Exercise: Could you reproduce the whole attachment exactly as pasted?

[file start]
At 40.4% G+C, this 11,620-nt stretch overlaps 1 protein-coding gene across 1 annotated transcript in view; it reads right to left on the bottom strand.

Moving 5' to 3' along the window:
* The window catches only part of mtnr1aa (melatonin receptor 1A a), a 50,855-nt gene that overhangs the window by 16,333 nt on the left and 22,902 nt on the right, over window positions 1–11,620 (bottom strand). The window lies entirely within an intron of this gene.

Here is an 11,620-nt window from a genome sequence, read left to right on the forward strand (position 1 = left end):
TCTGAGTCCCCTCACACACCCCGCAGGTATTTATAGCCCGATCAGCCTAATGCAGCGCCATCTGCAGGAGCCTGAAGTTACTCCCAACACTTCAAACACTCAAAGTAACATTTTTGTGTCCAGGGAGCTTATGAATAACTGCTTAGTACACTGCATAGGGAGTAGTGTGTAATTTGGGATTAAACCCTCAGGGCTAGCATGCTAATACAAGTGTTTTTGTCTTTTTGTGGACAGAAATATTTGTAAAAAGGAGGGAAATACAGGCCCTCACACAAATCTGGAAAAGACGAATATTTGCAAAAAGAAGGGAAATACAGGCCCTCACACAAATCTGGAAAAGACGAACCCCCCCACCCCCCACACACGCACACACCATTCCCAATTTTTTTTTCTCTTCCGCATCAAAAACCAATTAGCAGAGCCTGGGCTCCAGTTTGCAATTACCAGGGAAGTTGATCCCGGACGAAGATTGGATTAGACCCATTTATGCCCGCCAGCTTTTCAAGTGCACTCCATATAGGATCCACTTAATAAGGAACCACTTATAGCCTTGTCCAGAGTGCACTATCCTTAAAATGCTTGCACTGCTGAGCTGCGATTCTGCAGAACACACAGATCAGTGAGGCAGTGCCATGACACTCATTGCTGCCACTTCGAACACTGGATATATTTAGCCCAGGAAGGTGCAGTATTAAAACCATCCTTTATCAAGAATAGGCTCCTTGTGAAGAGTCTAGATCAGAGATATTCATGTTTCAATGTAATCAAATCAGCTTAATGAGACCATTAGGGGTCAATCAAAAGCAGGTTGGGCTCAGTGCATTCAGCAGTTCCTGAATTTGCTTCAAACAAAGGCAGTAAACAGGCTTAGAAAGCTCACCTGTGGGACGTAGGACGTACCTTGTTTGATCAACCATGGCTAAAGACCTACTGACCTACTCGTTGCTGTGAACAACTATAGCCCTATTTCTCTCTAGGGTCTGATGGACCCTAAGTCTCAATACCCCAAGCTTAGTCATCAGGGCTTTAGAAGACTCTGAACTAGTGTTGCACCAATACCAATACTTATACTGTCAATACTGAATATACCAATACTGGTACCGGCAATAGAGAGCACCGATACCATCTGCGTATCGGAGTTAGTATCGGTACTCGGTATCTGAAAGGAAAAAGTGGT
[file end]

At 40.4% G+C, this 11,620-nt stretch overlaps 1 protein-coding gene across 1 annotated transcript in view; it reads right to left on the bottom strand.

Moving 5' to 3' along the window:
* The window catches only part of mtnr1aa (melatonin receptor 1A a), a 50,855-nt gene that overhangs the window by 16,333 nt on the left and 22,902 nt on the right, over window positions 1–11,620 (bottom strand). The window lies entirely within an intron of this gene.

Here is an 11,620-nt window from a genome sequence, read left to right on the forward strand (position 1 = left end):
TCTGAGTCCCCTCACACACCCCGCAGGTATTTATAGCCCGATCAGCCTAATGCAGCGCCATCTGCAGGAGCCTGAAGTTACTCCCAACACTTCAAACACTCAAAGTAACATTTTTGTGTCCAGGGAGCTTATGAATAACTGCTTAGTACACTGCATAGGGAGTAGTGTGTAATTTGGGATTAAACCCTCAGGGCTAGCATGCTAATACAAGTGTTTTTGTCTTTTTGTGGACAGAAATATTTGTAAAAAGGAGGGAAATACAGGCCCTCACACAAATCTGGAAAAGACGAATATTTGCAAAAAGAAGGGAAATACAGGCCCTCACACAAATCTGGAAAAGACGAACCCCCCCACCCCCCACACACGCACACACCATTCCCAATTTTTTTTTCTCTTCCGCATCAAAAACCAATTAGCAGAGCCTGGGCTCCAGTTTGCAATTACCAGGGAAGTTGATCCCGGACGAAGATTGGATTAGACCCATTTATGCCCGCCAGCTTTTCAAGTGCACTCCATATAGGATCCACTTAATAAGGAACCACTTATAGCCTTGTCCAGAGTGCACTATCCTTAAAATGCTTGCACTGCTGAGCTGCGATTCTGCAGAACACACAGATCAGTGAGGCAGTGCCATGACACTCATTGCTGCCACTTCGAACACTGGATATATTTAGCCCAGGAAGGTGCAGTATTAAAACCATCCTTTATCAAGAATAGGCTCCTTGTGAAGAGTCTAGATCAGAGATATTCATGTTTCAATGTAATCAAATCAGCTTAATGAGACCATTAGGGGTCAATCAAAAGCAGGTTGGGCTCAGTGCATTCAGCAGTTCCTGAATTTGCTTCAAACAAAGGCAGTAAACAGGCTTAGAAAGCTCACCTGTGGGACGTAGGACGTACCTTGTTTGATCAACCATGGCTAAAGACCTACTGACCTACTCGTTGCTGTGAACAACTATAGCCCTATTTCTCTCTAGGGTCTGATGGACCCTAAGTCTCAATACCCCAAGCTTAGTCATCAGGGCTTTAGAAGACTCTGAACTAGTGTTGCACCAATACCAATACTTATACTGTCAATACTGAATATACCAATACTGGTACCGGCAATAGAGAGCACCGATACCATCTGCGTATCGGAGTTAGTATCGGTACTCGGTATCTGAAAGGAAAAAGTGGT